The stresses that can be put on a marriage are so complex and varied, that it can often be difficult to put their lasting impact into words. In cases where health conditions play a factor in the division, the mental and emotional effect of the decision to divorce cannot be quantified, especially when that health condition is epilepsy.
Due to specific legal regulations in various countries, epilepsy has a history of being cited in divorce proceedings around the world. Before 1999 in India, a person subjected to recurrent attacks of insanity or epilepsy cannot have a legally valid marriage, and any such marriage shall be voidable, resulting in a divorce. This law changed after the provision was challenged by the Indian Epilepsy Association, according to the neuropsychiatry center, Neurokrish.
At Hirosaki University’s Department of Occupational Therapy in Hirosaki, Japan, they conducted a study that investigated the marital status of patients with epilepsy to clarify the clinical factors impeding improvement of the quality of life in adults with epilepsy. They found that seven of the 29 patients who had experienced divorce were divorced due to their epilepsy. Only one out of the seven had informed their spouses of the disease before the marriage. The other six were witnesses to the disease after marriage, or the disease was revealed by medication.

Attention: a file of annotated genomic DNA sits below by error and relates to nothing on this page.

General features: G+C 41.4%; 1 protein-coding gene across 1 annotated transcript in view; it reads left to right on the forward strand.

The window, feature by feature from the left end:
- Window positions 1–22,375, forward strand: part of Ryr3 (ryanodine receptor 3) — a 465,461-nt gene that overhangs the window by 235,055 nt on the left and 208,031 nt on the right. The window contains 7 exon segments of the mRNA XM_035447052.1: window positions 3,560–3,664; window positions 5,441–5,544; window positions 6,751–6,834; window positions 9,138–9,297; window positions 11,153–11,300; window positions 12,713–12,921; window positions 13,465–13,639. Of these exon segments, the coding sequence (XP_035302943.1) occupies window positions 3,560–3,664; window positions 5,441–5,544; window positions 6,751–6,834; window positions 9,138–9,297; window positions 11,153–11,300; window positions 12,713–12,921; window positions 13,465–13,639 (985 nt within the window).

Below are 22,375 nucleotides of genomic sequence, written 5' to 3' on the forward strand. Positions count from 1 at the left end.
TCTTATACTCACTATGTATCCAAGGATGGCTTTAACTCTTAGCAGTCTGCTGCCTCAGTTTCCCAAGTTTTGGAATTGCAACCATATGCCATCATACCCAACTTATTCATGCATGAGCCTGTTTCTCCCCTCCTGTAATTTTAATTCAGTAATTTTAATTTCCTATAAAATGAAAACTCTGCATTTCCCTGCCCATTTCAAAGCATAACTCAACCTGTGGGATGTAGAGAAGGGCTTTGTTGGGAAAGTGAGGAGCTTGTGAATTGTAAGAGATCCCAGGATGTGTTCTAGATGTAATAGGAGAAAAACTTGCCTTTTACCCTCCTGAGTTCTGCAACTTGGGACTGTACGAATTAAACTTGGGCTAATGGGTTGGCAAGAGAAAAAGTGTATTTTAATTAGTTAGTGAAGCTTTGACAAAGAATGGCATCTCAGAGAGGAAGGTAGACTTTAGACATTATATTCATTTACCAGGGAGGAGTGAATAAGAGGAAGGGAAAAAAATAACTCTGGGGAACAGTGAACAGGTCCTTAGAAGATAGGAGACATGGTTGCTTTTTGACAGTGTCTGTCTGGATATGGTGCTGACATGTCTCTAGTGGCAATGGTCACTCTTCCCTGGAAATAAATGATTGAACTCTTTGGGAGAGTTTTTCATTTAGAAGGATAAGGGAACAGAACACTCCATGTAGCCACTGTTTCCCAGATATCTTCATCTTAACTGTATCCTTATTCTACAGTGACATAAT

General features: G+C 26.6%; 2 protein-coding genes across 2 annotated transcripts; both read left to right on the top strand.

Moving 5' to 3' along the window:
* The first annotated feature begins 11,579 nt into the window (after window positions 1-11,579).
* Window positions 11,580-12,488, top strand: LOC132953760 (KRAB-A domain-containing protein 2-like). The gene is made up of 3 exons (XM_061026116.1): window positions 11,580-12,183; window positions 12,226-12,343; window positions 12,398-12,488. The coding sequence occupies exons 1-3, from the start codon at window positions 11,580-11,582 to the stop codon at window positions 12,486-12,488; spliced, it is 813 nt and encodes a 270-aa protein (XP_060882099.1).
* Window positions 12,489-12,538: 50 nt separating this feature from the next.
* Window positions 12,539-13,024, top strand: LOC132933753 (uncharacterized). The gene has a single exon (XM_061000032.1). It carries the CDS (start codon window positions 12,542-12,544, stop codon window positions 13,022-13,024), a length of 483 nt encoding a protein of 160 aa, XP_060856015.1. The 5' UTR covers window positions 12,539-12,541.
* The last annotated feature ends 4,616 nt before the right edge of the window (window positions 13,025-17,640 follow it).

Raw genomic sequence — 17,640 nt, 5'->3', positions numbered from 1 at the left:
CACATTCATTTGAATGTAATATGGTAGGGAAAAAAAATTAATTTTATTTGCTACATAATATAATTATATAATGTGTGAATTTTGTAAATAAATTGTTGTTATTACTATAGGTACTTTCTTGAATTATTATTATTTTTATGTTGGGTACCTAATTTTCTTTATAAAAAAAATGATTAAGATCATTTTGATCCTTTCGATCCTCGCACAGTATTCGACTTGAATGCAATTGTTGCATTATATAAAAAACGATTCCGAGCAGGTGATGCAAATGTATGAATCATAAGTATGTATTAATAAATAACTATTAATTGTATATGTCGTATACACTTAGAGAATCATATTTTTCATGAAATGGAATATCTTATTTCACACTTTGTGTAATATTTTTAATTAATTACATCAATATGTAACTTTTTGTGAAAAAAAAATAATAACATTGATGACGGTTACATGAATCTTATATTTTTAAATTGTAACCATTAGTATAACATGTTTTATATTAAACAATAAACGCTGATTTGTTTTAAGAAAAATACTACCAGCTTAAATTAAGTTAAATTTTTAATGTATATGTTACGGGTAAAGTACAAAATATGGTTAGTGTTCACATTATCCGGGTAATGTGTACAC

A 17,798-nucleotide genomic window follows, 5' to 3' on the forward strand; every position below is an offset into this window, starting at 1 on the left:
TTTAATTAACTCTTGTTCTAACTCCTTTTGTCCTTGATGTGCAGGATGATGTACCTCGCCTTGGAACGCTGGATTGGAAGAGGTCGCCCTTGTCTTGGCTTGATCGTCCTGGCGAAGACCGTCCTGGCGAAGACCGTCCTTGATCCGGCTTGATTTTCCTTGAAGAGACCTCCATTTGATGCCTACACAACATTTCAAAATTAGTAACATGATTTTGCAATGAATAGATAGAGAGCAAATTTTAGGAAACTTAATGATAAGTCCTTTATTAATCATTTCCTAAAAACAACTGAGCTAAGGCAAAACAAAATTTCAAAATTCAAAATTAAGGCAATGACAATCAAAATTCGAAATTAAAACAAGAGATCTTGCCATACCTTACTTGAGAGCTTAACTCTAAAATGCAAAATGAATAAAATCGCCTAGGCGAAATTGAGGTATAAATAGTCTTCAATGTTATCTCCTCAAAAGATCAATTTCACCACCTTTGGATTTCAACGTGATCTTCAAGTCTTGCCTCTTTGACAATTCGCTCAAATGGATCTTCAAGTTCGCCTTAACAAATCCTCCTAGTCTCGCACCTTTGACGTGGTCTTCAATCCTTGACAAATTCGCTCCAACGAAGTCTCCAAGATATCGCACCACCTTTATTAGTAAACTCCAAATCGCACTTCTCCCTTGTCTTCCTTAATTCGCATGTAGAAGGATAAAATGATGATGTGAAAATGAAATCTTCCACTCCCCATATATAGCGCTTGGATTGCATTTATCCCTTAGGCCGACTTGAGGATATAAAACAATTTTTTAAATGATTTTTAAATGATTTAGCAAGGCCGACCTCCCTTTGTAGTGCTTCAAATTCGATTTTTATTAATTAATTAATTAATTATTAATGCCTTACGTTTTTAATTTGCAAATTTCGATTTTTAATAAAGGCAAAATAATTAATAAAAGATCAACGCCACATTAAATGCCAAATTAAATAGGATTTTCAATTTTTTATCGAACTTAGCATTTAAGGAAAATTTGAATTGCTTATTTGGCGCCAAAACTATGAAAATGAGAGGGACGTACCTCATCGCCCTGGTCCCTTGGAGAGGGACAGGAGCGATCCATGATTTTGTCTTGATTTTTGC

Threats and risks
Epilepsy has become a topic of discussion in many countries, in how they deal with chronic and mental illness. Often times, the sustainability of one’s life is called into question, and many legislatures believe that a spouse’s future is threatened by the uncertainty of the opposite spouse’s health. This inspired the legislation in many countries, such as India, to ensure that people’s futures are not dictated by the uncertain health of their spouse.
The inspiration behind these types of legislative efforts also has to do with the reproductive risks that are involved with epilepsy. There is a thought process that epilepsy can create infertility, but studies from the Epilepsy Foundation say that while any sort of health outcome can affect one’s abilities to bare children, over 90 percent of women with epilepsy can become pregnant and have healthy children.
Medical factors also impact sexual health, which can create miscommunication among couples that deal with epilepsy. The symptoms can generate mental and emotional health problems that can create seizures. Both counselling and confidential helplines are available for those dealing with the surrounding concerns.
A spouse dealing with the opposite spouse’s epilepsy was highlighted recently in “Epilepsy and the Family” by Dr. Richard Lechtenberg, a neurologist in New York. He said that the real questions that spouses who face their opposite spouse’s epilepsy is “At what point will I break?”